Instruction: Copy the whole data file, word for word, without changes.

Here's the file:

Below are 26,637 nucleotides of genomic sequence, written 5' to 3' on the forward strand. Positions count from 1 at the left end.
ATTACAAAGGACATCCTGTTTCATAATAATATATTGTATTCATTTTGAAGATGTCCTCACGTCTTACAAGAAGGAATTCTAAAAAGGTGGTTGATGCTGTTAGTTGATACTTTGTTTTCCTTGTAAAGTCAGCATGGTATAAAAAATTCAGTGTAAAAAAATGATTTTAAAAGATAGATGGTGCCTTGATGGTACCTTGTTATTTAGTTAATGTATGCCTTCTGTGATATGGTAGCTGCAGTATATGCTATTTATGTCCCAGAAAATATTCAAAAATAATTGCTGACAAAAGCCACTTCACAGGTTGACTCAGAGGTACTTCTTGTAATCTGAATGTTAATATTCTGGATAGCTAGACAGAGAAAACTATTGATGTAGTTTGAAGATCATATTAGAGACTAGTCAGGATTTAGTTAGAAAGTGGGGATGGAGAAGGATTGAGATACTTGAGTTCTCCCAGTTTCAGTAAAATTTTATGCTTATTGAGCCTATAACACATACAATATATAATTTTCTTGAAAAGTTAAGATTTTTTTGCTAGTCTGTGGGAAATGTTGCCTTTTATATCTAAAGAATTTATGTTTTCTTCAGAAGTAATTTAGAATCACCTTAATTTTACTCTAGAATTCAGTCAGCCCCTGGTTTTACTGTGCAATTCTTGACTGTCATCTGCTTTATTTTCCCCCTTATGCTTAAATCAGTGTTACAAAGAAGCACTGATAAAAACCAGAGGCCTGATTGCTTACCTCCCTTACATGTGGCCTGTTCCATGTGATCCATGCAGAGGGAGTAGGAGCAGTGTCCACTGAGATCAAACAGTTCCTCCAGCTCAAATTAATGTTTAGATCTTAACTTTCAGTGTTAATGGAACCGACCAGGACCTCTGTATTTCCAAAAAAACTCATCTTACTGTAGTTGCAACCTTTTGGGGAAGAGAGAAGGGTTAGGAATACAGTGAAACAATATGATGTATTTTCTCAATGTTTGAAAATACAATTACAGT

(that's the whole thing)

Below are 26,637 nucleotides of genomic sequence, written 5' to 3' on the forward strand. Positions count from 1 at the left end.
ATTACAAAGGACATCCTGTTTCATAATAATATATTGTATTCATTTTGAAGATGTCCTCACGTCTTACAAGAAGGAATTCTAAAAAGGTGGTTGATGCTGTTAGTTGATACTTTGTTTTCCTTGTAAAGTCAGCATGGTATAAAAAATTCAGTGTAAAAAAATGATTTTAAAAGATAGATGGTGCCTTGATGGTACCTTGTTATTTAGTTAATGTATGCCTTCTGTGATATGGTAGCTGCAGTATATGCTATTTATGTCCCAGAAAATATTCAAAAATAATTGCTGACAAAAGCCACTTCACAGGTTGACTCAGAGGTACTTCTTGTAATCTGAATGTTAATATTCTGGATAGCTAGACAGAGAAAACTATTGATGTAGTTTGAAGATCATATTAGAGACTAGTCAGGATTTAGTTAGAAAGTGGGGATGGAGAAGGATTGAGATACTTGAGTTCTCCCAGTTTCAGTAAAATTTTATGCTTATTGAGCCTATAACACATACAATATATAATTTTCTTGAAAAGTTAAGATTTTTTTGCTAGTCTGTGGGAAATGTTGCCTTTTATATCTAAAGAATTTATGTTTTCTTCAGAAGTAATTTAGAATCACCTTAATTTTACTCTAGAATTCAGTCAGCCCCTGGTTTTACTGTGCAATTCTTGACTGTCATCTGCTTTATTTTCCCCCTTATGCTTAAATCAGTGTTACAAAGAAGCACTGATAAAAACCAGAGGCCTGATTGCTTACCTCCCTTACATGTGGCCTGTTCCATGTGATCCATGCAGAGGGAGTAGGAGCAGTGTCCACTGAGATCAAACAGTTCCTCCAGCTCAAATTAATGTTTAGATCTTAACTTTCAGTGTTAATGGAACCGACCAGGACCTCTGTATTTCCAAAAAAACTCATCTTACTGTAGTTGCAACCTTTTGGGGAAGAGAGAAGGGTTAGGAATACAGTGAAACAATATGATGTATTTTCTCAATGTTTGAAAATACAATTACAGT